Q: Terrence Howard, there's a great in-joke where you see an Iron Man suit and react to it. That's a teaser for a possible evolution into War Machine ...

Howard: Robin might get to ride in the Batmobile one day. No, I'm pretty sure we're gonna go there. The response to even that one little statement, the roar in the audience ... I didn't know that War Machine was so beloved or anticipated until sitting in an audience and hearing that.

Q: Jeff Bridges, in playing Stane, did you go by what was on paper or were you part of the improv process?

Bridges: This is interesting, "what's on the paper," because it was rarely on the paper. I always thought that these big multimillion-dollar movies, that the special effects are so expensive that they would want to have all the dialogue and be very prepared that way, so that everything [he snaps his fingers] would go quicker. But I found out that that's not the case with these movies. Often the dialogue is kind of left as a last-minute thing, you know? That was tough, because you base your character on what is said about you and what you say, and if that's not solid, then who are you, what are you? So I showed [my ideas] to Jon, so that we were all on the same page. Occasionally that would have to change as we started to discover each day who people were and that sort of thing. So often we would show up for work not knowing what we were going to say. We'd meet in Jon's trailer for a couple of hours and throw ideas around and improvise and put it on one of these little tape recorders. And that's what we said. Jon is to blame, I think, for the success of the movie. As far as I'm concerned, I think it came out wonderfully. I was concerned. It took me a while to kind of get with the program and not spend all that energy bitching about the way it was, because that's not how I like to work. But that's kind of the assignment often; you're dealt a hand of the different people you're working with, and everything is very different. They were very lucky to have Jon and Robert, too, who's also a great improviser.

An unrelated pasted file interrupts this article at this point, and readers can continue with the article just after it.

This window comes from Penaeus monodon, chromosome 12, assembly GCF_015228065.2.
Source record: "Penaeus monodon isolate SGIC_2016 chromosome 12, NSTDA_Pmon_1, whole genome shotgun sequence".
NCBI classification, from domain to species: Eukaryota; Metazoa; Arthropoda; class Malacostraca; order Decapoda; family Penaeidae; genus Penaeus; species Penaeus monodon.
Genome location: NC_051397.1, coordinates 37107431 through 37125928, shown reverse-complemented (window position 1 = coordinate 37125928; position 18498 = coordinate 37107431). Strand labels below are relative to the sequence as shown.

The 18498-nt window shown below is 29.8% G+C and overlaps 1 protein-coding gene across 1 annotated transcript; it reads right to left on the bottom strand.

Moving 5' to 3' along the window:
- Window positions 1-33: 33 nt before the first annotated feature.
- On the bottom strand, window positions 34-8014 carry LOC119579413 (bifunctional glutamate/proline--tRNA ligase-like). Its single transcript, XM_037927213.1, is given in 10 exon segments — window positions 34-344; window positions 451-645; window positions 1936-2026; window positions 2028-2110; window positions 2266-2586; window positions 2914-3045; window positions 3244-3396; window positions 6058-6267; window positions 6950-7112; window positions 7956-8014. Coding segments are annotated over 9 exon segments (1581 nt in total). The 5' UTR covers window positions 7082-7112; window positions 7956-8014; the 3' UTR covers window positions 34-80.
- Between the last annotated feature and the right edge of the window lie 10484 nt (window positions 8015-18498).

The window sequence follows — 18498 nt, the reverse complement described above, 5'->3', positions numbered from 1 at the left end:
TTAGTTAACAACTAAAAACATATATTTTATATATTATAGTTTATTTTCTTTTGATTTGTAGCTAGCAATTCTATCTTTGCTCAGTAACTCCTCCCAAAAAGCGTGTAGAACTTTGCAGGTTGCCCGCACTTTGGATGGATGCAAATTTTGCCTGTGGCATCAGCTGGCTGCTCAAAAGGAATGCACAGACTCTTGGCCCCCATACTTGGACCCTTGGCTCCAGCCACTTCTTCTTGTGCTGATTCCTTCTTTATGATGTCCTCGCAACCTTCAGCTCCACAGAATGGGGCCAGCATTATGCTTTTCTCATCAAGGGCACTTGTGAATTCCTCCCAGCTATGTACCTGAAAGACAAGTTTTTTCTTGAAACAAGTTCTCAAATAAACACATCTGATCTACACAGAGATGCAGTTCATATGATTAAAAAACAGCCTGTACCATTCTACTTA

Q: Jon Favreau, you cast Robert Downey as Tony Stark/Iron Man. Downey has had his share of ups and downs. What did that lend to his portrayal of the character?

Favreau: Downey had a lot in common with Tony Stark. Stark was a guy who lived in the public eye and had succeeded and failed in a very public way, and Robert was able to just really own the idea of being this very intelligent, very public figure who's known by everybody whenever he walks into a room. Robert has lived that. He doesn't push it in the movie. You just know that he gets it. When he walks up a red carpet in the movie or is helped into a limo or walks through a casino floor, you know that this is a guy who has lived with this kind of fame and exposure, and I think that adds dimension to an otherwise two-dimensional genre, when you have a guy who can bring that type of depth and experience to a role.